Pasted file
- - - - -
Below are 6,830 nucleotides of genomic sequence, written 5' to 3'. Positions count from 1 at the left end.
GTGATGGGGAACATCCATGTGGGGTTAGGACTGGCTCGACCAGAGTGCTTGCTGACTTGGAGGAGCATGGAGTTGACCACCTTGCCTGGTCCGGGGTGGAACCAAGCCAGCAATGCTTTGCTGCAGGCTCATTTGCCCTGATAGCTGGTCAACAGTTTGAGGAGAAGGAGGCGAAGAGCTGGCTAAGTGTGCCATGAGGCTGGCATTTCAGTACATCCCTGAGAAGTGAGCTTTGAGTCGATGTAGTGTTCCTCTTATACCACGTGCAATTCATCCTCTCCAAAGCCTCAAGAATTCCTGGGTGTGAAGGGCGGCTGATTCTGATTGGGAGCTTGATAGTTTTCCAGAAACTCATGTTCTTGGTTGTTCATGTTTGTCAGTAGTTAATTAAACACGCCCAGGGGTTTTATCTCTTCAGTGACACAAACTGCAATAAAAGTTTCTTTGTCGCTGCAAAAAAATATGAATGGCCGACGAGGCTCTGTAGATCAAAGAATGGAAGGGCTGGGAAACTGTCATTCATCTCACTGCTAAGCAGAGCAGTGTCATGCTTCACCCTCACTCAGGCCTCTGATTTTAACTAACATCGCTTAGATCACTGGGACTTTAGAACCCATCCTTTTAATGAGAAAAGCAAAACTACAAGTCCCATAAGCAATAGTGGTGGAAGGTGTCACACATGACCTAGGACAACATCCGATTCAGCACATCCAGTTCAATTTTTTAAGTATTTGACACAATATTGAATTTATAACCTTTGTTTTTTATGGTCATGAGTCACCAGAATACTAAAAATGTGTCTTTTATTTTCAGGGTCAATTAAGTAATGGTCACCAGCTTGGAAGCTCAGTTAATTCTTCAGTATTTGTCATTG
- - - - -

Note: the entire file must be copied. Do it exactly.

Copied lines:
Below are 6,830 nucleotides of genomic sequence, written 5' to 3'. Positions count from 1 at the left end.
GTGATGGGGAACATCCATGTGGGGTTAGGACTGGCTCGACCAGAGTGCTTGCTGACTTGGAGGAGCATGGAGTTGACCACCTTGCCTGGTCCGGGGTGGAACCAAGCCAGCAATGCTTTGCTGCAGGCTCATTTGCCCTGATAGCTGGTCAACAGTTTGAGGAGAAGGAGGCGAAGAGCTGGCTAAGTGTGCCATGAGGCTGGCATTTCAGTACATCCCTGAGAAGTGAGCTTTGAGTCGATGTAGTGTTCCTCTTATACCACGTGCAATTCATCCTCTCCAAAGCCTCAAGAATTCCTGGGTGTGAAGGGCGGCTGATTCTGATTGGGAGCTTGATAGTTTTCCAGAAACTCATGTTCTTGGTTGTTCATGTTTGTCAGTAGTTAATTAAACACGCCCAGGGGTTTTATCTCTTCAGTGACACAAACTGCAATAAAAGTTTCTTTGTCGCTGCAAAAAAATATGAATGGCCGACGAGGCTCTGTAGATCAAAGAATGGAAGGGCTGGGAAACTGTCATTCATCTCACTGCTAAGCAGAGCAGTGTCATGCTTCACCCTCACTCAGGCCTCTGATTTTAACTAACATCGCTTAGATCACTGGGACTTTAGAACCCATCCTTTTAATGAGAAAAGCAAAACTACAAGTCCCATAAGCAATAGTGGTGGAAGGTGTCACACATGACCTAGGACAACATCCGATTCAGCACATCCAGTTCAATTTTTTAAGTATTTGACACAATATTGAATTTATAACCTTTGTTTTTTATGGTCATGAGTCACCAGAATACTAAAAATGTGTCTTTTATTTTCAGGGTCAATTAAGTAATGGTCACCAGCTTGGAAGCTCAGTTAATTCTTCAGTATTTGTCATTG